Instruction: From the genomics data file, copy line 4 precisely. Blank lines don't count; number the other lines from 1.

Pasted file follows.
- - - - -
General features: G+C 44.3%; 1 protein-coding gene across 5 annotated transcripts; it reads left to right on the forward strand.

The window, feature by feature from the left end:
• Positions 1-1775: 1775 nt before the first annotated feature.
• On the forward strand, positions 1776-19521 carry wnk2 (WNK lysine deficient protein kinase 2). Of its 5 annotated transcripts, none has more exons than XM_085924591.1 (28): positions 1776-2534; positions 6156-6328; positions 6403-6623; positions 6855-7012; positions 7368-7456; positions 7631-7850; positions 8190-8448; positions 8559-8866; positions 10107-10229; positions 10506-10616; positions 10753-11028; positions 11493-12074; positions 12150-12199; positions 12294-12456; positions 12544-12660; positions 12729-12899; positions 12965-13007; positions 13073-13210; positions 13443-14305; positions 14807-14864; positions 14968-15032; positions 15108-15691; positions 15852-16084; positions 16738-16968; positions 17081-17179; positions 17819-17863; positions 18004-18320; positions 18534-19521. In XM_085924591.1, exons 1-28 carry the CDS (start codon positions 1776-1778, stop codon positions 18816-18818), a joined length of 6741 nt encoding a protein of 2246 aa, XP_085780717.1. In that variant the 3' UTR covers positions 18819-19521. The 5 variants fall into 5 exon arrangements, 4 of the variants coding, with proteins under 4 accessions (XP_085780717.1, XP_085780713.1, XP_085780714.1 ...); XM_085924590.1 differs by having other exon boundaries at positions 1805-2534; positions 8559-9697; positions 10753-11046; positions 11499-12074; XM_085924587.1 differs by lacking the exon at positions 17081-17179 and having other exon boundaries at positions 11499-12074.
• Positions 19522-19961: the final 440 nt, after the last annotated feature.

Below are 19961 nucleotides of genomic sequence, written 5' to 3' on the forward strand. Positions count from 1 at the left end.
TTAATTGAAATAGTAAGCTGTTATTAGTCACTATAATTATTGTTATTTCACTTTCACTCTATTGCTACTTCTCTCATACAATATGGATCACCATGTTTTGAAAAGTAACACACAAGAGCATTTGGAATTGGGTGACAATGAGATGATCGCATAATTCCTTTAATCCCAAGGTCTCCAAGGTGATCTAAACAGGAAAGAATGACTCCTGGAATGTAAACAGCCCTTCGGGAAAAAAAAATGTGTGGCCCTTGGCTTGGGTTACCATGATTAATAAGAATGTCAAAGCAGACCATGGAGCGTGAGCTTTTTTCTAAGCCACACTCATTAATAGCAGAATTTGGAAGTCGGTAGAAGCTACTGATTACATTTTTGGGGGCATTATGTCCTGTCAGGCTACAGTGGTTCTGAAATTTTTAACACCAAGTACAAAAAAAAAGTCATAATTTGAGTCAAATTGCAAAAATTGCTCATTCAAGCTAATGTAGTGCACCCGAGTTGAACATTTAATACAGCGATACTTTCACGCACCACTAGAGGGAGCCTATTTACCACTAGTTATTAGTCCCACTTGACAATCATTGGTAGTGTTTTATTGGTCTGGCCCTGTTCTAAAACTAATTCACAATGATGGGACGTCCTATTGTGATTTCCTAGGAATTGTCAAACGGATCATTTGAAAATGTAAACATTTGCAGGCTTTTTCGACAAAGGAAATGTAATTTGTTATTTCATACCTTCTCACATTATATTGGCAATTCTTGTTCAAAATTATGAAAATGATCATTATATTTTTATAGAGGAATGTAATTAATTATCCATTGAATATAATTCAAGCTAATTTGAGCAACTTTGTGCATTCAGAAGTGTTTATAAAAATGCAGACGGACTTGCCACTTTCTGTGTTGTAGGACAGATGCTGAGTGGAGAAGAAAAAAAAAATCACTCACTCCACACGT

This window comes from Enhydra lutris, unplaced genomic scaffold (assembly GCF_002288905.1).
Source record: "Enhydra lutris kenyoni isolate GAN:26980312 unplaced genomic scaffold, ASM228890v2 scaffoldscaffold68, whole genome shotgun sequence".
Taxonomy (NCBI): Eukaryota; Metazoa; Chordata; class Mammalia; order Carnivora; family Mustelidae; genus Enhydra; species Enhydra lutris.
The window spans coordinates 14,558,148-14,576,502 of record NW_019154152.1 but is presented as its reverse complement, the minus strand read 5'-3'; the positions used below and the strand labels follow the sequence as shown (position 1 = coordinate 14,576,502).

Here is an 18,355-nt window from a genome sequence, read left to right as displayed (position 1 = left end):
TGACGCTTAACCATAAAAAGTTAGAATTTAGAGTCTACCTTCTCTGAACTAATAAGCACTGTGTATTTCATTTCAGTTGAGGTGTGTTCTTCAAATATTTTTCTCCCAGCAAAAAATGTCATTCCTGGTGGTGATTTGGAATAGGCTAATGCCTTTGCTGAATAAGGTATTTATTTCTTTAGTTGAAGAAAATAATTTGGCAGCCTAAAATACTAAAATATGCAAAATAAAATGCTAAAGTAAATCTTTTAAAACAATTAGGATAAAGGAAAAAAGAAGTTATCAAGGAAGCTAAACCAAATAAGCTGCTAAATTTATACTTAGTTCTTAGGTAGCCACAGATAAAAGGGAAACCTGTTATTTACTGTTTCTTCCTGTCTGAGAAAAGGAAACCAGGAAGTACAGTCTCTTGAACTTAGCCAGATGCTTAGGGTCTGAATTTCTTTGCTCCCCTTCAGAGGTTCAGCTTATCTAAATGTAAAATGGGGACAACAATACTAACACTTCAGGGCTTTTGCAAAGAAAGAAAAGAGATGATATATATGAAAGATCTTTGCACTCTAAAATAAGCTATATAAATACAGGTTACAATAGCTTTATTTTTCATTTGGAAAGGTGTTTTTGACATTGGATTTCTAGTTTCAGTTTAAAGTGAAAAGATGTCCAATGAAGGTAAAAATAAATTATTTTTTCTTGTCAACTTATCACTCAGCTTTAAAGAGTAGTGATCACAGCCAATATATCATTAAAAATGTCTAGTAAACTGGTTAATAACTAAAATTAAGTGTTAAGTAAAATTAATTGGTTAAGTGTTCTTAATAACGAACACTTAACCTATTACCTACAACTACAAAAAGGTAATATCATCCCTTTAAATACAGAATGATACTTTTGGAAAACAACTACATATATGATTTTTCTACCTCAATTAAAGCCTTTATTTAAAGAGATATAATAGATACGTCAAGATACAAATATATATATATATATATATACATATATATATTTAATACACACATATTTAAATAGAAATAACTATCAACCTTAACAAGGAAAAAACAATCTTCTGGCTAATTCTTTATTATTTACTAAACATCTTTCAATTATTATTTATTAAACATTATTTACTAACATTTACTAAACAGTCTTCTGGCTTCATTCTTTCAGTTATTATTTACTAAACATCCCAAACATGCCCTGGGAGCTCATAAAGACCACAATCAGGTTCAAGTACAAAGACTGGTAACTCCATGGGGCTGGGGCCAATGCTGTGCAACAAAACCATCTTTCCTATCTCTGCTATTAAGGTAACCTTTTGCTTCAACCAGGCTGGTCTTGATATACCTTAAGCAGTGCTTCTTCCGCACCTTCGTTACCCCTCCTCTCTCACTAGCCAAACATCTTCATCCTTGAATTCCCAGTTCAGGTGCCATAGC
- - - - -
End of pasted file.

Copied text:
• On the forward strand, positions 1776-19521 carry wnk2 (WNK lysine deficient protein kinase 2). Of its 5 annotated transcripts, none has more exons than XM_085924591.1 (28): positions 1776-2534; positions 6156-6328; positions 6403-6623; positions 6855-7012; positions 7368-7456; positions 7631-7850; positions 8190-8448; positions 8559-8866; positions 10107-10229; positions 10506-10616; positions 10753-11028; positions 11493-12074; positions 12150-12199; positions 12294-12456; positions 12544-12660; positions 12729-12899; positions 12965-13007; positions 13073-13210; positions 13443-14305; positions 14807-14864; positions 14968-15032; positions 15108-15691; positions 15852-16084; positions 16738-16968; positions 17081-17179; positions 17819-17863; positions 18004-18320; positions 18534-19521. In XM_085924591.1, exons 1-28 carry the CDS (start codon positions 1776-1778, stop codon positions 18816-18818), a joined length of 6741 nt encoding a protein of 2246 aa, XP_085780717.1. In that variant the 3' UTR covers positions 18819-19521. The 5 variants fall into 5 exon arrangements, 4 of the variants coding, with proteins under 4 accessions (XP_085780717.1, XP_085780713.1, XP_085780714.1 ...); XM_085924590.1 differs by having other exon boundaries at positions 1805-2534; positions 8559-9697; positions 10753-11046; positions 11499-12074; XM_085924587.1 differs by lacking the exon at positions 17081-17179 and having other exon boundaries at positions 11499-12074.